The flourishing period of the Gnostic schools was the second century. In the sixth century, only faint traces of them remained; yet some Gnostic and especially Manichaean ideas continue to appear in several heretical sects of the middle ages, such as the Priscillianists, the Paulicians, the Bogomiles, and the Catharists; and even the history of modern theological and philosophical speculation shows kindred tendencies.


1. Ʌóyης yνώσεως, λόyος σᴒΦίας, 1 Cor 12:8; comp. 1 Cor 13:2, 12; Jno 17:3.

2. ψεʋζώvʋμoς yvώσις, 1 Tim 6:20

3. 1 Cor 8:1

4. Rom 1:22

5. Baur takes too comprehensive a view of Gnosticism, and includes in it all systems of Christian philosophy of religion doe to Schelling and Hegel.

6. Sir William Hamilton and Dean Mansel.

7. Hume, Spencer, Comte. As to Kant, he started from Hume, but checked the skepticism of the theoretical reason by the categorical imperative of the practical reason. See Calderwood's article "Agnosticism" in Schaff's "Rel. Encyl." Vol. I.

8. He calls Gnosticism a "Verteufelung der Natur."


1. Gnostic (of the Valentinian school in the wider sense): PISTIS SOPITIA; Opus gnosticum e codice Coptico descriptum lat. vertit M. G Schwartze, ed. J. H. Petermann. Berl. 1851. Of the middle of the third century. An account of the fall and repentance of Sophia and the mystery of redemption. Comp. the article of Köstlin in the "Tüb. Theol. Jahrbücher," 1854.—The Apocryphal Gospels, Acts, and Apocalypses are to a large extent of Gnostic origin, e.g. the Acts of St. Thomas (a favorite apostle of the Gnostics), John, Peter, Paul, Philip, Matthew, Andrew, Paul and Thecla. Some of them have been worked over by Catholic authors, and furnished much material to the legendary lore of the church. They and the stories of monks were the religious novels of the early church. See the collections of the apocryphal literature of the N. T. by Fabricius, Thilo, Tischendorf, Max Bonnet, D. William Wright, G. Phillips, S. C. Malan, Zahn, and especially Lipsius: Die Apokryphen Apostelgeschichten und Apostelligenden (Braunschweig, 1883, 2 vols.) Comp. the Lit. quoted in vol. I. 90 sq.; 188 sq., and in Lipsius, I. 34 sqq.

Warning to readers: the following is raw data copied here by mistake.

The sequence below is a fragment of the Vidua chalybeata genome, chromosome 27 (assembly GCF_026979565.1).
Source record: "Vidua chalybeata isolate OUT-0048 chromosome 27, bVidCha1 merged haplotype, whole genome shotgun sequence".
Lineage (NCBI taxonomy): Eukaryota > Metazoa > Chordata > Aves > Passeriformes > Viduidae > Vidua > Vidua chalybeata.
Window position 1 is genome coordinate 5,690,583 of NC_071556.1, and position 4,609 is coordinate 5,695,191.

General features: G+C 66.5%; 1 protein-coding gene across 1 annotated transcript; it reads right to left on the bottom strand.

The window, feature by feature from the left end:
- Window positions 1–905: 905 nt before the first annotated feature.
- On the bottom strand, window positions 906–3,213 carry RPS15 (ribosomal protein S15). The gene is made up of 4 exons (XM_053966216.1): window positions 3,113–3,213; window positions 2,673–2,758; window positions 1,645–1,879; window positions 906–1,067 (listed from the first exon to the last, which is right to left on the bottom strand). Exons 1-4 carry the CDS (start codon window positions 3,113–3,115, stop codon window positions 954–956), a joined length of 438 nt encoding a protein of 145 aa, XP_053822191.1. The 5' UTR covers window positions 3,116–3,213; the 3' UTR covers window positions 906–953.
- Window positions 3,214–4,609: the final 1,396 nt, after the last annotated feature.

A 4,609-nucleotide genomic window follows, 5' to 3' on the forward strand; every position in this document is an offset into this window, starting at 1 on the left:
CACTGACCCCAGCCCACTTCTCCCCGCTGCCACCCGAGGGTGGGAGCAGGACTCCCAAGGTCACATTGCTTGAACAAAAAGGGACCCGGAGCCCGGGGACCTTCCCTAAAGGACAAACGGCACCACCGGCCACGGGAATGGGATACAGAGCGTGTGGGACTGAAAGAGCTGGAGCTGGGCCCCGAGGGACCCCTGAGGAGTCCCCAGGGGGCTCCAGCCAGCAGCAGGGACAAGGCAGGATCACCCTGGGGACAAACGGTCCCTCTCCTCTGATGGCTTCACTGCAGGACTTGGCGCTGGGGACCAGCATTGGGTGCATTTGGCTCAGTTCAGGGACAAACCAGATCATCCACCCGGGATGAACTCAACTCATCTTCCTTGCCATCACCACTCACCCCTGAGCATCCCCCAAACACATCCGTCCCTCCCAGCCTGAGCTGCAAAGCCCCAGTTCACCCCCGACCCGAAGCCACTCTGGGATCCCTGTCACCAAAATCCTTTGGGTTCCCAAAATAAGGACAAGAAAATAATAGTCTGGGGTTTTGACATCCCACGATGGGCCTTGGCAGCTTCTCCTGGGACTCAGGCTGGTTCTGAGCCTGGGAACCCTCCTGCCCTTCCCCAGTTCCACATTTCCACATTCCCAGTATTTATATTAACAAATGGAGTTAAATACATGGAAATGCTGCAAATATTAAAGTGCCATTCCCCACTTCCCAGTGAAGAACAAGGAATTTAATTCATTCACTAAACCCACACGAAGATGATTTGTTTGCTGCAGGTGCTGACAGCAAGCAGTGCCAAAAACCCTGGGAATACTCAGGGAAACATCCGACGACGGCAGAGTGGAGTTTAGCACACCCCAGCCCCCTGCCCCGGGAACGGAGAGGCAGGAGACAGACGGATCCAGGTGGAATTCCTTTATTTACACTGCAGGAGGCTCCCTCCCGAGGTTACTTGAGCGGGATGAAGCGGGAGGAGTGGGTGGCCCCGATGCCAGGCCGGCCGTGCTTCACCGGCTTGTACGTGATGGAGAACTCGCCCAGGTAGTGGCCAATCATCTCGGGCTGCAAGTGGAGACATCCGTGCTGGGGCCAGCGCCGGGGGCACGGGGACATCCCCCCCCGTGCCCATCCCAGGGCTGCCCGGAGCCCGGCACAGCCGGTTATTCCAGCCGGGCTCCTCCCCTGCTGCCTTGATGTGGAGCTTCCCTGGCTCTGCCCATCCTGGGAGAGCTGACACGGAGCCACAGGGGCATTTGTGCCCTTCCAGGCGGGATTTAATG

2. MASSUET (R.C.): Dissert. de Gnosticorum rebus, prefixed to his edition of Irenaeus; also in Stieren's edition of Iren. vol. II. pp. 54–180.

3. MOSHEIM: Comment. de rebus ante Const. M. pp. 333 sqq.

4. NEANDER: Genet. Entwicktlung der gnost. Systeme Berl. 1818. Comp. the more mature exposition in his Ch. Hist. He first opened a calm philosophical treatment of Gnosticism.

5. JAQUES MATTER.: Histoire critique du Gnosticisme et de son influence sur les sectes religieuses el philosophiques des six premiers siècles Par. 1828; second ed. much enlarged. Strasb. and Par. 1844, in 3 vols.

6. BURTON: Bampton Lectures on the Heresies of the Apost. Age. Oxf. 1830.

7. MÖHLER (R.C.): Der Ursprung des Gnosticismus. Tüb. 1831 (in his "Vermischte Schriften." I. pp. 403 sqq.).

8. BAUR: Die christliche Gnosis in ihrer geschichtl. Entwicklung. Tüb. 1835. A masterly philosophical analysis, which includes also the systems of Jacob Böhme, Schelling, Schleiermacher, and Hegel. Comp. his Kirchengesch. vol. I. 175–234.

9. NORTON: History of the Gnostics. Boston, 1845.

10. H. ROSSEL: Gesch. der Untersuch. ueber den Gnostic.; in his "Theol. Nachlass." published by Neander. Berl. 1847, vol. 2nd, p. 179 sqq.

11. THIERSCH: Kritik der N. Tlichen Schriften. Erl. 1845 (chap. 5, pp. 231 sqq. and 268 sqq.).

12. R. A. LIPSIUS: Der Gnosticismus, sein Wesen, Ursprung und Entwicklungsgang. Leipz. 1860 (from Ersch and Gruber's "Allgem. Encycl." 1. Sect. vol. 71). Comp. his critical work on the sources of Gn. quoted above.

13. E. WILH. MÖLLER: Geschirhte des, Kosmologie in der griechischen Kirche bis auf Origenes. Mit specialuntersuchungen ueber die gnostischen Systeme. Halle, 1860 (pp. 189–473).

14. C. W. KING: The Gnostics and their Remains (with illustrations of Gnostic symbols and works of art). Lond., 1864.

15. HENRY L. MANSEL (Dean of St. Paul's, d. 1871): The Gnostic Heresies, ed. by J. B. Lightfoot. London, 1875.

16. J. B. LIGHTFOOT: The Colossian Heresy, Excursus in his Com. on Colossians and Philemon. London, 187, 5, pp. 73–113. This is the best account of Gnosticism, written by an Englishman, but confined to the apostolic age.

17. RENAN: L' église chrétienne (Paris, 1879), Chap. IX. and X. p. 140–185, and XVIII. p. 350–363.

18. J. L. JACOBI: Gnosis, in the new ed. of Herzog, vol. V. (1879), 204–247, condensed in Schaff's "Rel. Encycl." 1882, vol. I. 877 sqq.

19. G. SALMON, in Smith and Wace, II. 678–687.

20. G. KOFFMANE: Die Gnosis nach ihrer Tendenz und Organisation. Breslau, 1881. (Theses, 33 pages).

21. AD. HILGENFELD: Die Ketzergeschichte des Urchristenthums. Liepzig, 1884 (162 sqq.). A number of monographs on the individual Gnostics, see below.